BAJA VERAPAZ PROVINCE, Guatemala – They managed to survive Guatemala’s 1960-1996 civil war and now are continuing their struggle in the post-conflict years against impunity, poverty and neglect.
Looking down on the hamlet of Pacux, a small settlement in the central province of Baja Verapaz whose former aroma of corn and bean crops has been eradicated by drought, Juan Chen Chen watches a group of Mayan-Achi Indian women take part in a ceremony at a monument.
They are paying tribute to victims of the most notorious of a series of massacres perpetrated against the Rio Negro community, a crime in which army soldiers killed 177 indigenous women and children in 1982.
The names of the victims, separated by gender, are written on the four sides of the monument, which is surrounded by candles and colorful flowers. Juan looks behind him and reminds EFE that he, like everyone else in the village, also lost someone during the Rio Negro massacres between 1980 and 1982.
His nine-year-old nephew Emilio Osorio remains officially listed as missing. Nineteen other family members – brothers, uncles and other relatives – lost their lives in the various massacres.
For Juan, justice is just an illusion.
“The government has not repaid the blood of our dead,” said Juan, who accuses former dictator Efrain Rios Montt, in power from 1982 to 1983 and now 90 and recently declared mentally unfit to stand trial on genocide charges; and retired army commander Gen. Manuel Benedicto Lucas Garcia, who allegedly founded Guatemala’s paramilitary groups and will stand trial in an enforced disappearance and rape case, of countless atrocities.
“Our life here now is pitiful,” said 58-year-old Bernardo Chen, who was among a group of eight people taken by soldiers to Military Zone 21 in Coban, where he said they were locked up for five days without food or drink.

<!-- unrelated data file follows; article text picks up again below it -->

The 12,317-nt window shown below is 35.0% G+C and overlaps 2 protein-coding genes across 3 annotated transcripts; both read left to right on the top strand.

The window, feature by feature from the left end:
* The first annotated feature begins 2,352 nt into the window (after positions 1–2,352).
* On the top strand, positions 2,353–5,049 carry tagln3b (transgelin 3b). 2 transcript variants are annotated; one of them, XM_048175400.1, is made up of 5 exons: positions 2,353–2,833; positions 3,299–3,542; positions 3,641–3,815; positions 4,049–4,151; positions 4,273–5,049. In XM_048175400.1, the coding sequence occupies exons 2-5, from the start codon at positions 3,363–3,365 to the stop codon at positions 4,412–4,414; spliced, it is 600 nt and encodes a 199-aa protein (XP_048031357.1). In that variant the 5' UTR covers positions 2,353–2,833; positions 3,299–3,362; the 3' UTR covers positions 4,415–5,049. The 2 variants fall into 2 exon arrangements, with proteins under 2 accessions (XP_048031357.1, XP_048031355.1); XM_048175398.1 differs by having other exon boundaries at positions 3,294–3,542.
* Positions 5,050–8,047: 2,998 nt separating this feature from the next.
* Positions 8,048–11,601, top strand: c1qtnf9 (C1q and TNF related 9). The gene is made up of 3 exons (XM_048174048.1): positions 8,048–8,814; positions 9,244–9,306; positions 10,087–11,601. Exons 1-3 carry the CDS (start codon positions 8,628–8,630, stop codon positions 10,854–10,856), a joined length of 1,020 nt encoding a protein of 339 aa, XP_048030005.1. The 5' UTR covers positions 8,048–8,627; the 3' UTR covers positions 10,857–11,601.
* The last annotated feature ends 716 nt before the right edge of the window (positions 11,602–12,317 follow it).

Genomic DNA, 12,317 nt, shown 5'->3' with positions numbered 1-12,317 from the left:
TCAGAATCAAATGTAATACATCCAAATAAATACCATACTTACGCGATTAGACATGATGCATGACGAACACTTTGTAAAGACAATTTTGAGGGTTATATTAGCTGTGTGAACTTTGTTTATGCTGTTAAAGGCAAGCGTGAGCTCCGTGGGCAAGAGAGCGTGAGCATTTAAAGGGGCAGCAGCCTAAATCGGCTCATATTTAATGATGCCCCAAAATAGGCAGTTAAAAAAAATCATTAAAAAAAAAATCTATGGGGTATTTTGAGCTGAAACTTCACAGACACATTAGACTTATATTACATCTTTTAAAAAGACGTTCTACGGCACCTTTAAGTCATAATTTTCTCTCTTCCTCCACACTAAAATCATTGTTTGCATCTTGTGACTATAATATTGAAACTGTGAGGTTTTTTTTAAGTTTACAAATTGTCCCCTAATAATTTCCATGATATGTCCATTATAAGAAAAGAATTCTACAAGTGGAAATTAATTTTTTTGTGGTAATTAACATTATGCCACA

He demanded justice for victims and urged the government to uphold sentences handed down by the Inter-American Court of Human Rights, which calls on the government to recognize its responsibility for the Rio Negro atrocities and build infrastructure and provide basic services for members of the community of Rio Negro who reside in the Pacux settlement.
That sentence was handed down in September 2012, but it has not yet been carried out and the community continues to suffer from a lack of health care, potable water, housing and education.
Some 12 kilometers (7.5 miles) away lies the Plan de Sanchez hamlet, where on July 18, 1982, army soldiers massacred 268 people after raping some women and torturing others. Some survived by hiding in the nearby mountains.
A Catholic church now stands where mass graves had been dug, its walls bearing the slogan “Never again” in remembrance of those who were tortured and massacred.
Juan, a man in the community who continues to struggle for justice for the victims of Guatemala’s civil war, lost 28 family members during the conflict, many of whose bodies were so badly burned they could not be identified.
Guatemala’s Historical Clarification Commission (CEH), which operated in the late 1990s, found that more than 200,000 people died or disappeared during the internal armed conflict that pitted the security forces against leftist guerrillas
The armed forces and paramilitary groups were responsible for 93 percent of the human rights violations committed during the civil war, including 92 percent of the forced disappearances, the CEH said.